Category: music

David Bowie: sound, not vision

By Daniel Margrain

The eulogizing in the media of David Bowie since his death last week has predictably been widespread. The consensus view is that Bowie was a trailblazer of musical trends and pop fashion, an innovator and visionary, an artist of unparalleled significance within the musical landscape of rock and roll and electronic music. Adam Sweeting in the Guardian, said of Bowie: “His capacity for mixing brilliant changes of sound and image underpinned by a genuine intellectual curiosity is rivalled by few in pop history.”

The obituary section of the Telegraph, described Bowie as “a rock musician of rare originality and talent”, while Jon Pareles in the New York Times claimed that “Mr.Bowie was his generation’s standard-bearer for rock as theater: something constructed and inflated yet sincere in its artifice, saying more than naturalism could”.…According to Pareles, “He also pushed the limits of “Fashion” and “Fame,”

Mark Beaumont of the NME appeared to go one further by claiming that Bowie’s influence on popular culture:

“simply cannot be overstated. From psychedelic folk rock to glam rock, plastic soul, avant garde experimentalism and beyond, Bowie’s relentless innovation and reinvention was one of the great driving forces of modern music and his impact reached into fashion, performance art, film and sexual politics. While his songs, consistently accessible no matter how difficult the style he explored, inspired countless musicians across a vast tapestry of rock music which he helped weave as he went.”

On the morning following Bowie’s death, and in echoing the kinds of platitudes of superficial pop stars like Madonna and Lady Ga Ga, LBC host James O’Brien devoted half of his three hour programme eulogizing about the alleged innovator and genius, inviting fans to phone in and reminisce about the pop star. With an apparent straight face, O’Brien, a former music critic, stated that Bowie’s 1971 album Hunky Dory was “probably the greatest rock album of all-time.”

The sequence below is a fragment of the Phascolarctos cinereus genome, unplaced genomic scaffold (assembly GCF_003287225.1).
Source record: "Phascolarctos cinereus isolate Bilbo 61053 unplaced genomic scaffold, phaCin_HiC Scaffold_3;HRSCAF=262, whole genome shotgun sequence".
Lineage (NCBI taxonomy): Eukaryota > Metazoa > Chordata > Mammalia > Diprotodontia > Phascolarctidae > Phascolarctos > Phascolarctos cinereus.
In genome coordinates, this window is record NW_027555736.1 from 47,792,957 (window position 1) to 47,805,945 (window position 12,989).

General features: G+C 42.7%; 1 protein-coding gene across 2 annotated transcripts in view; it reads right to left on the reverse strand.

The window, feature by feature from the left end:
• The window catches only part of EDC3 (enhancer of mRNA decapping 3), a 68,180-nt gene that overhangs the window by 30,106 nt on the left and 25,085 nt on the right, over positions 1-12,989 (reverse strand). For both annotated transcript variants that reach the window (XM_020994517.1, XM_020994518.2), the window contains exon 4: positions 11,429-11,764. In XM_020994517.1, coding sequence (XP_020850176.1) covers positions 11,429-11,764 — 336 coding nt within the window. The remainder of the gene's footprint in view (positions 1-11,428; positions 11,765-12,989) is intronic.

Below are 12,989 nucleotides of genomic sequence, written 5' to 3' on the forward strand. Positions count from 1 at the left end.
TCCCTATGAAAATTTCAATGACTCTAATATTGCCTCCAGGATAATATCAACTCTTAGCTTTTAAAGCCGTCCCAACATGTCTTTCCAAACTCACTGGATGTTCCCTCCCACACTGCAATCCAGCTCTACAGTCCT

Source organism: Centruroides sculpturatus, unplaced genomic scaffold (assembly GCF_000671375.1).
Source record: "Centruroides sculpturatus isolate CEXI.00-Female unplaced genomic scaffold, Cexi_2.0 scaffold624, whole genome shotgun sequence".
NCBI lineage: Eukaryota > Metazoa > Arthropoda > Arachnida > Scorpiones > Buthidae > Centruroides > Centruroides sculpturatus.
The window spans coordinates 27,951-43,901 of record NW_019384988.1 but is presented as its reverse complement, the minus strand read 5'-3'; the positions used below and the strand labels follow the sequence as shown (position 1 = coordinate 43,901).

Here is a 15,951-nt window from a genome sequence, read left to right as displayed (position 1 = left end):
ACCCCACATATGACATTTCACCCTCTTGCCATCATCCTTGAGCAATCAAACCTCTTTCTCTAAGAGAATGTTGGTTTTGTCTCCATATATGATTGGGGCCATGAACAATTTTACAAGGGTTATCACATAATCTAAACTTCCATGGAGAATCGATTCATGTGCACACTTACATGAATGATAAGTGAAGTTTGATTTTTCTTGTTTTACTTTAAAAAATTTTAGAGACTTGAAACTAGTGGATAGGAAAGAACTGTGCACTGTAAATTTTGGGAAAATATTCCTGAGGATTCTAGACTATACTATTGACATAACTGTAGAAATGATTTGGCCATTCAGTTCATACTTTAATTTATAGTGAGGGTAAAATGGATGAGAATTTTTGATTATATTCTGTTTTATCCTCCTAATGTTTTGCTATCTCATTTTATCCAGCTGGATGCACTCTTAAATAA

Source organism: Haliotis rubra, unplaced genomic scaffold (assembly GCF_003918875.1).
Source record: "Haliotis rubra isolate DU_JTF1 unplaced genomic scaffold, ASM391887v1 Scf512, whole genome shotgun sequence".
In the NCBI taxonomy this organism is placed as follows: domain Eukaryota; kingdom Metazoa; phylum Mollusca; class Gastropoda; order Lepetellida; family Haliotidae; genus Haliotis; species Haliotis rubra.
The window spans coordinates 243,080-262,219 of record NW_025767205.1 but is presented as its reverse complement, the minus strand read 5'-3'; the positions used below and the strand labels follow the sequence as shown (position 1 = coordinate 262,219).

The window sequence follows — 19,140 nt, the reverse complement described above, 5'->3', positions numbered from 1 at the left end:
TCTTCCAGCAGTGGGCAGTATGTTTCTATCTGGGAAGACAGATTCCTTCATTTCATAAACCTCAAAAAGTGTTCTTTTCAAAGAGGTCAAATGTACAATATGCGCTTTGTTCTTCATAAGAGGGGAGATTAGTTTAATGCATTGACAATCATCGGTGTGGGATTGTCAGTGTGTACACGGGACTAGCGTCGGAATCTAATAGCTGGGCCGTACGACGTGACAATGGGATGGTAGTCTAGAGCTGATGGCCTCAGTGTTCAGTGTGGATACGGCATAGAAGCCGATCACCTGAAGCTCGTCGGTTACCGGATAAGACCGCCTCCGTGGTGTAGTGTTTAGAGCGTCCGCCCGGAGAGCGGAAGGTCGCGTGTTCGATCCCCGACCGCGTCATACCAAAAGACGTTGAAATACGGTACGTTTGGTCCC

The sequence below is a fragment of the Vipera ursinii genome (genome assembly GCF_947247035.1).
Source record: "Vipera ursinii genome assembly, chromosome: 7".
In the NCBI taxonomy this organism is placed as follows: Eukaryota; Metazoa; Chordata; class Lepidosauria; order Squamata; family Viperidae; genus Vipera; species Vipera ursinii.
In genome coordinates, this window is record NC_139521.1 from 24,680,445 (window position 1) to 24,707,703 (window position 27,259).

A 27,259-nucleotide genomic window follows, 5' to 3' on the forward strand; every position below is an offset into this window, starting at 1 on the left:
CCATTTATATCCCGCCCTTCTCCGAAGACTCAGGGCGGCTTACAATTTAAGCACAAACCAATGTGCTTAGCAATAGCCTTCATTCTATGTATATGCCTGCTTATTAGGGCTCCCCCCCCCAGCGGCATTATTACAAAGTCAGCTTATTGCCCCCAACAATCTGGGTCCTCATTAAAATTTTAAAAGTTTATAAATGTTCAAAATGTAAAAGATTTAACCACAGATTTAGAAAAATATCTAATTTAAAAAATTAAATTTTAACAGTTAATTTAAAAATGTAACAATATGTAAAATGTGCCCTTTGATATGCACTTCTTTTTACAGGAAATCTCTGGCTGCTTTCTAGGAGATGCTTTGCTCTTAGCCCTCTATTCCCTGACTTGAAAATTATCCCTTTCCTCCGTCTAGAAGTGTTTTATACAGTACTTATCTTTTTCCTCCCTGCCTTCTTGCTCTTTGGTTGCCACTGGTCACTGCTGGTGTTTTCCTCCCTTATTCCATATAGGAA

These kinds of comments have been the excepted wisdom in mainstream critical circles since Bowie hit super stardom in 1972 with the album Ziggy Stardust and the Spiders from Mars, a work that in many ways came to define him. Under the tag line, David Bowie: Visionary singer and songwriter who for five decades exerted a huge influence on pop and rock, Chris Salewicz reminded his readers of the historical continuum that underpinned the iron clad critical consensus:  “The man is a stone genius,” effused New York’s Village Voice, in the parlance of the times, “and for those who have been waiting for a new Dylan, Bowie fits the bill. He is a prophet, a poet – and a vaudevillian. Like Dylan, his breadth of vision and sheer talent could also exercise a profound effect on a generation’s attitudes.”

In Britain, the critical acclaim bestowed on Bowie is arguably only second to the Beatles. But in the cold light of day, to what extent does the man and his work stand up to proper investigative critical scrutiny? The independent music critic, Piero Scaruffi, whose words I transcribed and edited below, offers some invaluable (and corrective) insights into the mythology that surrounds the man, his music and his art. This is Scaruffi’s critique of Bowie. It’s a critique that I share:

“David Bowie turned marketing into the essence of his art. All great phenomena of popular music, from Elvis Presley to the Beatles, had been, first and foremost, marketing phenomena (just like Coca Cola and Barbie before them); However, Bowie  turned it into an art of its own. Bowie with the science of marketing becomes art; art and marketing had become one.

There were intellectuals who had proclaimed this theory in terms rebelliousness. Bowie was, in many ways, the heir, no matter how perverted, of Andy Warhol’s pop art and of the underground culture of the 1960s. He adopted some of the most blasphemous issues and turned them upside down to make them precisely what they had been designed to fight: a commodity.